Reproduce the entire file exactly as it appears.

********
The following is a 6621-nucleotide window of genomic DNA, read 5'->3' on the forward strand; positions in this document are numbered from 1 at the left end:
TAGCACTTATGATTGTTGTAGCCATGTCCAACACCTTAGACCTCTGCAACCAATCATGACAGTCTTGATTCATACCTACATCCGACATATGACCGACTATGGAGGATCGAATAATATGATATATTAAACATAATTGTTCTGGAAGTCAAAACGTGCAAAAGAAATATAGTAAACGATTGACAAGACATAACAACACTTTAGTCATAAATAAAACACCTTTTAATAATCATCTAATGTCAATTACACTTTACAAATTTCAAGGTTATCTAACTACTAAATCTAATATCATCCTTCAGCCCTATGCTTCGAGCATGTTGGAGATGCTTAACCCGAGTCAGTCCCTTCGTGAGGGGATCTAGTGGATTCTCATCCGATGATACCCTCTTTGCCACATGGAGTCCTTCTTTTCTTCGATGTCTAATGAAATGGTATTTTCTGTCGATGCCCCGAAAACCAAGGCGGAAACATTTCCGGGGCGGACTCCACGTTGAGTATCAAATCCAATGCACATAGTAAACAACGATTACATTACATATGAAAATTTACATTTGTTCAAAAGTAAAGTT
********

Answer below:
The following is a 6621-nucleotide window of genomic DNA, read 5'->3' on the forward strand; positions in this document are numbered from 1 at the left end:
TAGCACTTATGATTGTTGTAGCCATGTCCAACACCTTAGACCTCTGCAACCAATCATGACAGTCTTGATTCATACCTACATCCGACATATGACCGACTATGGAGGATCGAATAATATGATATATTAAACATAATTGTTCTGGAAGTCAAAACGTGCAAAAGAAATATAGTAAACGATTGACAAGACATAACAACACTTTAGTCATAAATAAAACACCTTTTAATAATCATCTAATGTCAATTACACTTTACAAATTTCAAGGTTATCTAACTACTAAATCTAATATCATCCTTCAGCCCTATGCTTCGAGCATGTTGGAGATGCTTAACCCGAGTCAGTCCCTTCGTGAGGGGATCTAGTGGATTCTCATCCGATGATACCCTCTTTGCCACATGGAGTCCTTCTTTTCTTCGATGTCTAATGAAATGGTATTTTCTGTCGATGCCCCGAAAACCAAGGCGGAAACATTTCCGGGGCGGACTCCACGTTGAGTATCAAATCCAATGCACATAGTAAACAACGATTACATTACATATGAAAATTTACATTTGTTCAAAAGTAAAGTT